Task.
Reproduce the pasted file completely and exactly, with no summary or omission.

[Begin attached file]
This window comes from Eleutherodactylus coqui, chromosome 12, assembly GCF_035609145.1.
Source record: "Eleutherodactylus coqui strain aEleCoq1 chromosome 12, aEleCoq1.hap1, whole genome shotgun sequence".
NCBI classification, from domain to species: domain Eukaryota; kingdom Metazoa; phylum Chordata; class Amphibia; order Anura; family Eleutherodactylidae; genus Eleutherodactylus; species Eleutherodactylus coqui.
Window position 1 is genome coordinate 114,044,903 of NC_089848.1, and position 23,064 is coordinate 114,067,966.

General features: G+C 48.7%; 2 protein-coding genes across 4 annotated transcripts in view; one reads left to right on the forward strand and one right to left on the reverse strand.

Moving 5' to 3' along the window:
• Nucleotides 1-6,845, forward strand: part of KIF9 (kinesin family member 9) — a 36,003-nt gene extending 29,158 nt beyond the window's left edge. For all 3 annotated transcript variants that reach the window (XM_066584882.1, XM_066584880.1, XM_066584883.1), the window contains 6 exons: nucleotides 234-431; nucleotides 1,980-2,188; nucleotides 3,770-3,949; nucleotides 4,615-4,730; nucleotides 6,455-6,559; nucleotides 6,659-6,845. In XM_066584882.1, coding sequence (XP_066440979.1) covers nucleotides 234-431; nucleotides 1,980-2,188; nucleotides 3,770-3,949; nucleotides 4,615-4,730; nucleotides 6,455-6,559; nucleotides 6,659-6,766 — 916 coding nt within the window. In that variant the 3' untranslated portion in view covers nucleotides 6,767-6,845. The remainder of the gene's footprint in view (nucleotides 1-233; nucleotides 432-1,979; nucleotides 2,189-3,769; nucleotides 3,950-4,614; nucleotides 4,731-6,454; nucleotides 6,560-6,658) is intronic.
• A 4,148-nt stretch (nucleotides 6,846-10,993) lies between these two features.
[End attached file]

This window comes from Eleutherodactylus coqui, chromosome 12, assembly GCF_035609145.1.
Source record: "Eleutherodactylus coqui strain aEleCoq1 chromosome 12, aEleCoq1.hap1, whole genome shotgun sequence".
NCBI classification, from domain to species: domain Eukaryota; kingdom Metazoa; phylum Chordata; class Amphibia; order Anura; family Eleutherodactylidae; genus Eleutherodactylus; species Eleutherodactylus coqui.
Window position 1 is genome coordinate 114,044,903 of NC_089848.1, and position 23,064 is coordinate 114,067,966.

General features: G+C 48.7%; 2 protein-coding genes across 4 annotated transcripts in view; one reads left to right on the forward strand and one right to left on the reverse strand.

Moving 5' to 3' along the window:
• Nucleotides 1-6,845, forward strand: part of KIF9 (kinesin family member 9) — a 36,003-nt gene extending 29,158 nt beyond the window's left edge. For all 3 annotated transcript variants that reach the window (XM_066584882.1, XM_066584880.1, XM_066584883.1), the window contains 6 exons: nucleotides 234-431; nucleotides 1,980-2,188; nucleotides 3,770-3,949; nucleotides 4,615-4,730; nucleotides 6,455-6,559; nucleotides 6,659-6,845. In XM_066584882.1, coding sequence (XP_066440979.1) covers nucleotides 234-431; nucleotides 1,980-2,188; nucleotides 3,770-3,949; nucleotides 4,615-4,730; nucleotides 6,455-6,559; nucleotides 6,659-6,766 — 916 coding nt within the window. In that variant the 3' untranslated portion in view covers nucleotides 6,767-6,845. The remainder of the gene's footprint in view (nucleotides 1-233; nucleotides 432-1,979; nucleotides 2,189-3,769; nucleotides 3,950-4,614; nucleotides 4,731-6,454; nucleotides 6,560-6,658) is intronic.
• A 4,148-nt stretch (nucleotides 6,846-10,993) lies between these two features.